The purchase of medical goods and services by employer health plans resembles no other business transaction in American commerce.
By Carl C. Schuessler
Recently, my wife went to the doctor with stomach issues. The doctor recommended a simple diagnostic test called a HIDA scan. We have an HSA high-deductible health insurance plan with a $6,450 deductible, meaning we would be paying for the procedure out-of-pocket until our deductible was met.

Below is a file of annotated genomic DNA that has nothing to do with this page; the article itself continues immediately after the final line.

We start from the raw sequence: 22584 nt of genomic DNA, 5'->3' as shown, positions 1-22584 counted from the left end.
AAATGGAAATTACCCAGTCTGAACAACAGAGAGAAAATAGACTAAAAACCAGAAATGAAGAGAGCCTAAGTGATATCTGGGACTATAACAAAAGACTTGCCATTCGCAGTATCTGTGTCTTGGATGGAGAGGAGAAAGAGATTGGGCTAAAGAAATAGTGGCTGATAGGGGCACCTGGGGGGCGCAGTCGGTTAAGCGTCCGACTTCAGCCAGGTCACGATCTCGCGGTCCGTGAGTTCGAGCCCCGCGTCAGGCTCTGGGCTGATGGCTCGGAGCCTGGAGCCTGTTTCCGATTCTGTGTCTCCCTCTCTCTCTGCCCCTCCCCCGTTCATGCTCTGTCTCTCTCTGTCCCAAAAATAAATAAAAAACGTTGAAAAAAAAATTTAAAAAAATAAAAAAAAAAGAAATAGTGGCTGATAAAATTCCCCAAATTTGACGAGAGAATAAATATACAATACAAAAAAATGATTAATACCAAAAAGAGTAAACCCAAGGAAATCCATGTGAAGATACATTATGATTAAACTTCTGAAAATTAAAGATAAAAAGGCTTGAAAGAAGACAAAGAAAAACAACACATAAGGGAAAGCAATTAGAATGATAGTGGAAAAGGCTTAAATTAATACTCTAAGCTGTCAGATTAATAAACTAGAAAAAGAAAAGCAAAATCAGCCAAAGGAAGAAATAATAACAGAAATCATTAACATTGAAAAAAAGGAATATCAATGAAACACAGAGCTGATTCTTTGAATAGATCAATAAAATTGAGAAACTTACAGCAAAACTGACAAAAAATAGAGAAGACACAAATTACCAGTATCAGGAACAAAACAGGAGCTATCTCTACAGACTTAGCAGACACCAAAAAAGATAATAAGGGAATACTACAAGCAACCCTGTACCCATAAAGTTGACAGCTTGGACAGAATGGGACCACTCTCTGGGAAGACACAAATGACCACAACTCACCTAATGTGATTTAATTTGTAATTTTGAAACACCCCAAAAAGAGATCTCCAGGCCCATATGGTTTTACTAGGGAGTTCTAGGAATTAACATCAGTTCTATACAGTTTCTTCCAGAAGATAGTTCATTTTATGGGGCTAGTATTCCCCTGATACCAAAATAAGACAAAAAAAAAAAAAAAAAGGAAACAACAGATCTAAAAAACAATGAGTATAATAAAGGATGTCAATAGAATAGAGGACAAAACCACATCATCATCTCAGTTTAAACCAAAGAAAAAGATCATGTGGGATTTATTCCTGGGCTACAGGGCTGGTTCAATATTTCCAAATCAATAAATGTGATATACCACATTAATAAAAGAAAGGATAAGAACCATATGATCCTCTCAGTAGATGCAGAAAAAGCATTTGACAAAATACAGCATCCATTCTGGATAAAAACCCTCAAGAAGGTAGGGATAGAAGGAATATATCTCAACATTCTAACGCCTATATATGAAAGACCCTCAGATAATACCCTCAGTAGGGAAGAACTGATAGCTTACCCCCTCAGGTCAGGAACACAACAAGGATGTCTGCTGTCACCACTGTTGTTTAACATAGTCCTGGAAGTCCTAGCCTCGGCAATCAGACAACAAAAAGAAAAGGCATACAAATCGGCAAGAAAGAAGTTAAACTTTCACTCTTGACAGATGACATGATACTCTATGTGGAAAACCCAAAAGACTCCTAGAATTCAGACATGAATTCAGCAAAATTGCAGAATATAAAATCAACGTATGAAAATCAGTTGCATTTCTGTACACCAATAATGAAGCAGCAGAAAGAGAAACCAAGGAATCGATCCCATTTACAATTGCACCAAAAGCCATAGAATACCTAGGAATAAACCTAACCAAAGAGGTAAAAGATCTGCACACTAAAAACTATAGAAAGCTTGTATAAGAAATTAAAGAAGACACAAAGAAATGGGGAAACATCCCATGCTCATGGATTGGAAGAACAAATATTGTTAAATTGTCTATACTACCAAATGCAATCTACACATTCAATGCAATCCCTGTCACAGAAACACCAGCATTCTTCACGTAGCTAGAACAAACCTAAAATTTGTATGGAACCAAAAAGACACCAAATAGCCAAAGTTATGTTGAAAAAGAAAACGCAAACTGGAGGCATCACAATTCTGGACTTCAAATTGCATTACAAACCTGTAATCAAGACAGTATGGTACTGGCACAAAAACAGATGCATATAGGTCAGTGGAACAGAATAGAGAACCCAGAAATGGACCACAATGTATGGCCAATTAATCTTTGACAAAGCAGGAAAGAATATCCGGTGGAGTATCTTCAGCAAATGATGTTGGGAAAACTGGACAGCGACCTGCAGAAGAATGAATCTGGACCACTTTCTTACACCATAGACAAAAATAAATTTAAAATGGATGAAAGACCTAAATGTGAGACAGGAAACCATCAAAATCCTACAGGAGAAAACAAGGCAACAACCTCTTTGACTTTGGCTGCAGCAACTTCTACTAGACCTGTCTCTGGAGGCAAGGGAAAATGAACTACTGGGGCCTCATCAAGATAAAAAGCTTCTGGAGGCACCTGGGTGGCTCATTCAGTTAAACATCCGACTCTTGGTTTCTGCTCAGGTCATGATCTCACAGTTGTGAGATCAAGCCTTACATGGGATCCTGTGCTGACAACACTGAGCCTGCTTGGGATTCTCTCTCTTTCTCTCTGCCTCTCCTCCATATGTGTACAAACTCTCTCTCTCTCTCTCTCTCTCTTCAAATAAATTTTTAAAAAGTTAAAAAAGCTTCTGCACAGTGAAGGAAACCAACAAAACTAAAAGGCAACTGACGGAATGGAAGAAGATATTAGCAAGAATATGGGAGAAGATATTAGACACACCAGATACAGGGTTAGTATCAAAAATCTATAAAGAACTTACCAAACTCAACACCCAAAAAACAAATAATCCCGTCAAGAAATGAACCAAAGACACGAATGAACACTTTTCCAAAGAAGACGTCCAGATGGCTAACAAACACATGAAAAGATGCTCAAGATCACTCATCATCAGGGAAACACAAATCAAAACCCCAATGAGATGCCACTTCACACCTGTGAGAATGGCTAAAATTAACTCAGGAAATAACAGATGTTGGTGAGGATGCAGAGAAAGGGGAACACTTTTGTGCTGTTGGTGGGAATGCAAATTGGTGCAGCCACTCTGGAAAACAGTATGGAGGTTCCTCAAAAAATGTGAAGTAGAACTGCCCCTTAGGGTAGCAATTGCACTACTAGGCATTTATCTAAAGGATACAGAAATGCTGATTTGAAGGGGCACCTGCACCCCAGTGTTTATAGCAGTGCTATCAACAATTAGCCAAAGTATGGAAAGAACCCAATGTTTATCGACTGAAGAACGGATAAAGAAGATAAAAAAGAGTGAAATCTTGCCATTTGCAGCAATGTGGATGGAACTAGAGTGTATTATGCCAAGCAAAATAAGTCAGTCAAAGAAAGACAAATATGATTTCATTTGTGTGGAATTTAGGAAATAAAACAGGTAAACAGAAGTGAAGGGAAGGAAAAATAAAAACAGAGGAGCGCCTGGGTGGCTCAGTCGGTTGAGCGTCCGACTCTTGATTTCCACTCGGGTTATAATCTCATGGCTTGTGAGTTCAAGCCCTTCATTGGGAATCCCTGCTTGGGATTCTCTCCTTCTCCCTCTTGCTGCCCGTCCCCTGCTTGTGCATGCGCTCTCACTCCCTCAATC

Before my wife left the doctor’s office, she asked the receptionist what she thought was a simple question: “How much is this going to cost?”
The receptionist had no idea — and she had no way to check. She looked at my wife like it was an unreasonable question. A manager contacted a third-party billing agency to get her a quote, which ended up being nothing close to what we actually paid in the end.
Economic models assume participants have perfect information. In reality, they often have no information whatsoever.
Read the full article at Benefits Pro.